We caught a tease of one such individual, Thane, described by Hudson as "the most deadly assassin in the galaxy." The mission to encounter Thane showed off some of the new combat enhancements developed for Mass Effect 2, which appear to improve the real-time playability of battle. Hudson described these tweaks, including location damage (i.e., exploding heads, blown-off limbs), as creating "a new precision-shooter feel," but we were still seeing evidence of the clunky experience that marred the original. Animations were stiff and inconsistent, and the AI, both friendly and enemy, continues to manifest itself as robotic (sure, some of these characters are robots, but we were under the impression that they were a bit more intelligent.)
Shepard does appear more capable with a firearm in this sequel, as the demo was played almost entirely in run-and-gun fashion, showing off a seemingly improved cover system and better weapon handling. BioWare is including nine new weapons classes and another new heavy weapons system, featuring a missile launcher, which our demoer used to pelt a wave of enemies. Of course, the pause-and-strategize alternative is still available, too, using a slightly revamped Power Wheel, which can preload "real-time" attacks and help steer squad mates.
Mass Effect 2 is still more RPG than shooter and really shines when the game enters into the dialogue-driven cinematic storytelling choosing. BioWare has added a new twitch element, called "Interrupt," which can be used to force action into conversation when the appropriate blinking icon (the Left Trigger, for example) appears on-screen and is quickly pressed. Frustrated by a stalling interrogation? "I've got nothing more to say to you," offered up an NPC, crossing his arms in dismissal. No problem. Just "interrupt" with a quick shove ... out the window. "How 'bout goodbye," Shepard absurdly one-lined as the man plunged to his death. Wait, there was more: "So, when do we read him his rights?" followed up a squad mate.
Shepard was (played) more apathetic than cold-hearted throughout the demo, coolly watching as Thane crept into the background of a conversation set and offed an important-sounding Asari and her bodyguards. "I was curious to see how far you'd go to find me," Thane gurgled out to Shepard when he was finished. "Well, here I am." We're not entirely sure what was supposed to happen next, as BioWare jumped ahead, skipping past "the entire new level of interactivity" in the planetary scouting mode, too ("We'll explain more about this later in the year," Hudson promised). Let's just assume, then, Thane joined up -- before things went really wrong ...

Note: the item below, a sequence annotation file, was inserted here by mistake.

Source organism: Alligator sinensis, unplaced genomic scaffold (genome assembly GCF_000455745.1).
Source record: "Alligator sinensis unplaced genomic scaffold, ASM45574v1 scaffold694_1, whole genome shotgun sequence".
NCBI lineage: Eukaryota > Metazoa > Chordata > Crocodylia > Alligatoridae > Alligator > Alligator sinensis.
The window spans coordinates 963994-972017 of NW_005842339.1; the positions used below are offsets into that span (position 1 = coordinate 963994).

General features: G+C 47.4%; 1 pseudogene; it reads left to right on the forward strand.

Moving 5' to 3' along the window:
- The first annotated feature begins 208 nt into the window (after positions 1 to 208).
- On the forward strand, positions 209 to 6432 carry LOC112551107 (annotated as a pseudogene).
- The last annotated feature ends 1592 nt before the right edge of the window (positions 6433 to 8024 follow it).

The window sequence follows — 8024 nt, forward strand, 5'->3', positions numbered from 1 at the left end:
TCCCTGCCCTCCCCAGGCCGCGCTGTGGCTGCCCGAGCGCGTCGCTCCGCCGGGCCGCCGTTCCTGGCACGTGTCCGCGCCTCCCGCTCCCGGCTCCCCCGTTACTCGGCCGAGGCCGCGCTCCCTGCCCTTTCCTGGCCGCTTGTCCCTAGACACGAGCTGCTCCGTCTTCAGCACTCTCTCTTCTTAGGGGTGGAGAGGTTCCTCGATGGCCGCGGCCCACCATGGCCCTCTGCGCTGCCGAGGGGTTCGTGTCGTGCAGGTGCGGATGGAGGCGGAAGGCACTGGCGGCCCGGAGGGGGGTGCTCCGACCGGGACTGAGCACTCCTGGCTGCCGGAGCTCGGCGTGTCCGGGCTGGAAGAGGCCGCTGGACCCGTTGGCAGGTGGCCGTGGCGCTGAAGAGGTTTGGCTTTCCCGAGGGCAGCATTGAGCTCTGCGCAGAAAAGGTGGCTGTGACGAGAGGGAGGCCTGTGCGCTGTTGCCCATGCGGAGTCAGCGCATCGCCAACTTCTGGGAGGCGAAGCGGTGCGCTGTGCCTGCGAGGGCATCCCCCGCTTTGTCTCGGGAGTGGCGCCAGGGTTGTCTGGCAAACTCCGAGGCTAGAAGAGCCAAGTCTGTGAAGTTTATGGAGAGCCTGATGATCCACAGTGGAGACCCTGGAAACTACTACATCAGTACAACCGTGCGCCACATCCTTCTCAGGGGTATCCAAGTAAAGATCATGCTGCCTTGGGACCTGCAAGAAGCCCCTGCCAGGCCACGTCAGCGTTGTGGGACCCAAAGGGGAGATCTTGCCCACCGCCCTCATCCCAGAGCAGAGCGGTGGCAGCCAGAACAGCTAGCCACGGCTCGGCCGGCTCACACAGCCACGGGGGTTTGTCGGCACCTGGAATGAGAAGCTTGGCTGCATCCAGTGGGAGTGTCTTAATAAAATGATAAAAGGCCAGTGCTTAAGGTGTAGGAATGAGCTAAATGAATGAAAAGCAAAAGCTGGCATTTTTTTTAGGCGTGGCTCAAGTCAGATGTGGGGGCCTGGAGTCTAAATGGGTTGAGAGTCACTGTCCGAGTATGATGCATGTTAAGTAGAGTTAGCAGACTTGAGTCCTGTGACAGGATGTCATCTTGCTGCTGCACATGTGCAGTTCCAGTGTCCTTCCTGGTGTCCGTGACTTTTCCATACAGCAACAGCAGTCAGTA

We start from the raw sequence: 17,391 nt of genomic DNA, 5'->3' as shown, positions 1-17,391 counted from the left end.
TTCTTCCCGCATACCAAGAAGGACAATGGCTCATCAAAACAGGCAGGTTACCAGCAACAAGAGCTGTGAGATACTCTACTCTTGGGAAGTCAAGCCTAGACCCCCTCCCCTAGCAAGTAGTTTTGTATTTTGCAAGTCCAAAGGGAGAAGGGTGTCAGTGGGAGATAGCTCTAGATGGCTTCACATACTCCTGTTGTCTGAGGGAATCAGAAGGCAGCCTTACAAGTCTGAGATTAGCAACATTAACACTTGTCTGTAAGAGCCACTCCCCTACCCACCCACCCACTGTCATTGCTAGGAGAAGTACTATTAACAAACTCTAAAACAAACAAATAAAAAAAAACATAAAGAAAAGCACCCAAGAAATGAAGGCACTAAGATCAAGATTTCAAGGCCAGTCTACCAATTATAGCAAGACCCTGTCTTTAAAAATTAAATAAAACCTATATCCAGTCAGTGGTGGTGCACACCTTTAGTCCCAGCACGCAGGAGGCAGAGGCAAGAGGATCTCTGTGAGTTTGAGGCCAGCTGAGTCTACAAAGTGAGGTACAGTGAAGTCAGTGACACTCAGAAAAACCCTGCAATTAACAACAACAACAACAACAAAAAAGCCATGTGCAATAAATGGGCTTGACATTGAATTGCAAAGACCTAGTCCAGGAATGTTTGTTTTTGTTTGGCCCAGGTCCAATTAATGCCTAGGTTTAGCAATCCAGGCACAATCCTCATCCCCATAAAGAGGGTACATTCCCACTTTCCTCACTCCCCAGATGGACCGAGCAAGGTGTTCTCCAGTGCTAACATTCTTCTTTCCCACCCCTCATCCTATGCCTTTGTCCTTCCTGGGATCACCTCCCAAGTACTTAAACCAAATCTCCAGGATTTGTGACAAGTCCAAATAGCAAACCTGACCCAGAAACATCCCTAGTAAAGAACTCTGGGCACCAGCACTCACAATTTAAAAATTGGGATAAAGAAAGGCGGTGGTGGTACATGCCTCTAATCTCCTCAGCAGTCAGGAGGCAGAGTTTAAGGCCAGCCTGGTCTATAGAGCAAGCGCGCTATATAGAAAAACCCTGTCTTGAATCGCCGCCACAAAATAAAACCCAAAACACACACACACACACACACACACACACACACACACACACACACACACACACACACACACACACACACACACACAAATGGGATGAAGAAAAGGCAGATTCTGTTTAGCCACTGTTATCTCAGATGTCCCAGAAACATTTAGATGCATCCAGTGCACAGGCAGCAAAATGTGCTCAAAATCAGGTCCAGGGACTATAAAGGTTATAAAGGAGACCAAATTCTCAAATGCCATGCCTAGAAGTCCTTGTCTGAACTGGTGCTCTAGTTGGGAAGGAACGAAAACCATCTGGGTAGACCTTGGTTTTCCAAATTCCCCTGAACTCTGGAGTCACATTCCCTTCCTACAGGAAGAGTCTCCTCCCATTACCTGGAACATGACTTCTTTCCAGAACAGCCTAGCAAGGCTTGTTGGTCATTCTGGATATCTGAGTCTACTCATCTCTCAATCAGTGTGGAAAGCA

Yup, this was the point in the demo that Hudson prefaced with: "What we're about to show you is actually a spoiler
that is from something that we will never
show again outside the game." So, consider yourself warned before you read on for the the long answer to: Is Commander Shepard alive or dead?
Our next glimpse into the game opened in the midst of chaos. Shepard's ship, the Normandy, was hemorrhaging flames and metal. Hudson explained that it had been "severely damaged by a new
force in the galaxy." Shepard is played as the good captain, evacuating as many of his crew as possible and presumably sacrificing his own opportunities to hop inside the various escape pods along the path. One too many missed
opportunities and Shepard is seen cannon-balled out of the Normandy's exploding side, careening helplessly into space, gasping as the last of his air tanks fizzle out. And then, silence.
This "sets the stage for the very real possibility that Commander Shepard can
die in the end of Mass Effect 2,
" Hudson cryptically posed. "You can actually keep playing after the credits roll; you can go finish adventures; download new stories; and carry your character forward into Mass Effect 3
... but only if you survive." It's a suicide mission, remember? So save often.